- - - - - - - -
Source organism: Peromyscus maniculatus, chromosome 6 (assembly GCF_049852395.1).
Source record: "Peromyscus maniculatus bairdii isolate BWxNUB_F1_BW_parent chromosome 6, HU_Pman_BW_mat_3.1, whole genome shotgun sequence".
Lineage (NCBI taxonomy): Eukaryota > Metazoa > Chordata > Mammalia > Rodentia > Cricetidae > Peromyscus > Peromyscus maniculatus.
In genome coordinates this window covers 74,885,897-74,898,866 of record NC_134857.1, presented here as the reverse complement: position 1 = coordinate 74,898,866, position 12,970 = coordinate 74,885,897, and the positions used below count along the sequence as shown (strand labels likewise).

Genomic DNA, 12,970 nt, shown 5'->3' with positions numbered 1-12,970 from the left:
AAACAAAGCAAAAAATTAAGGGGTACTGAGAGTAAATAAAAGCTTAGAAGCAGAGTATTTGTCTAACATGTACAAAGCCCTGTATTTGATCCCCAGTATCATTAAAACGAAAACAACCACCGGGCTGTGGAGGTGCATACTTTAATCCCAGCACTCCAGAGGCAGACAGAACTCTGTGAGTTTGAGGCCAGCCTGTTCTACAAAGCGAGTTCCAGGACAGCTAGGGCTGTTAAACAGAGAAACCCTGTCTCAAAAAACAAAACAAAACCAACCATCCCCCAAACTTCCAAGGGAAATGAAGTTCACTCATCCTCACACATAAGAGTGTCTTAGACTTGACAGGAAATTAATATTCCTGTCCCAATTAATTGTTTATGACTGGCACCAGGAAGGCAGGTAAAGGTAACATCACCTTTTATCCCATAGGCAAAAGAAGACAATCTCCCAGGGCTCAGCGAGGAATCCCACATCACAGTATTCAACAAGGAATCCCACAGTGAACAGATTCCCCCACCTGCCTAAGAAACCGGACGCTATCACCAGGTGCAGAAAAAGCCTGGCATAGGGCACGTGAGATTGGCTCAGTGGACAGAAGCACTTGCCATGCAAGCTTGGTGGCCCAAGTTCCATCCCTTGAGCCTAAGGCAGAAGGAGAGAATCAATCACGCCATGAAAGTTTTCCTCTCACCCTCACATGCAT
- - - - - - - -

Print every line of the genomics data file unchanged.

Source organism: Peromyscus maniculatus, chromosome 6 (assembly GCF_049852395.1).
Source record: "Peromyscus maniculatus bairdii isolate BWxNUB_F1_BW_parent chromosome 6, HU_Pman_BW_mat_3.1, whole genome shotgun sequence".
Lineage (NCBI taxonomy): Eukaryota > Metazoa > Chordata > Mammalia > Rodentia > Cricetidae > Peromyscus > Peromyscus maniculatus.
In genome coordinates this window covers 74,885,897-74,898,866 of record NC_134857.1, presented here as the reverse complement: position 1 = coordinate 74,898,866, position 12,970 = coordinate 74,885,897, and the positions used below count along the sequence as shown (strand labels likewise).

Genomic DNA, 12,970 nt, shown 5'->3' with positions numbered 1-12,970 from the left:
AAACAAAGCAAAAAATTAAGGGGTACTGAGAGTAAATAAAAGCTTAGAAGCAGAGTATTTGTCTAACATGTACAAAGCCCTGTATTTGATCCCCAGTATCATTAAAACGAAAACAACCACCGGGCTGTGGAGGTGCATACTTTAATCCCAGCACTCCAGAGGCAGACAGAACTCTGTGAGTTTGAGGCCAGCCTGTTCTACAAAGCGAGTTCCAGGACAGCTAGGGCTGTTAAACAGAGAAACCCTGTCTCAAAAAACAAAACAAAACCAACCATCCCCCAAACTTCCAAGGGAAATGAAGTTCACTCATCCTCACACATAAGAGTGTCTTAGACTTGACAGGAAATTAATATTCCTGTCCCAATTAATTGTTTATGACTGGCACCAGGAAGGCAGGTAAAGGTAACATCACCTTTTATCCCATAGGCAAAAGAAGACAATCTCCCAGGGCTCAGCGAGGAATCCCACATCACAGTATTCAACAAGGAATCCCACAGTGAACAGATTCCCCCACCTGCCTAAGAAACCGGACGCTATCACCAGGTGCAGAAAAAGCCTGGCATAGGGCACGTGAGATTGGCTCAGTGGACAGAAGCACTTGCCATGCAAGCTTGGTGGCCCAAGTTCCATCCCTTGAGCCTAAGGCAGAAGGAGAGAATCAATCACGCCATGAAAGTTTTCCTCTCACCCTCACATGCAT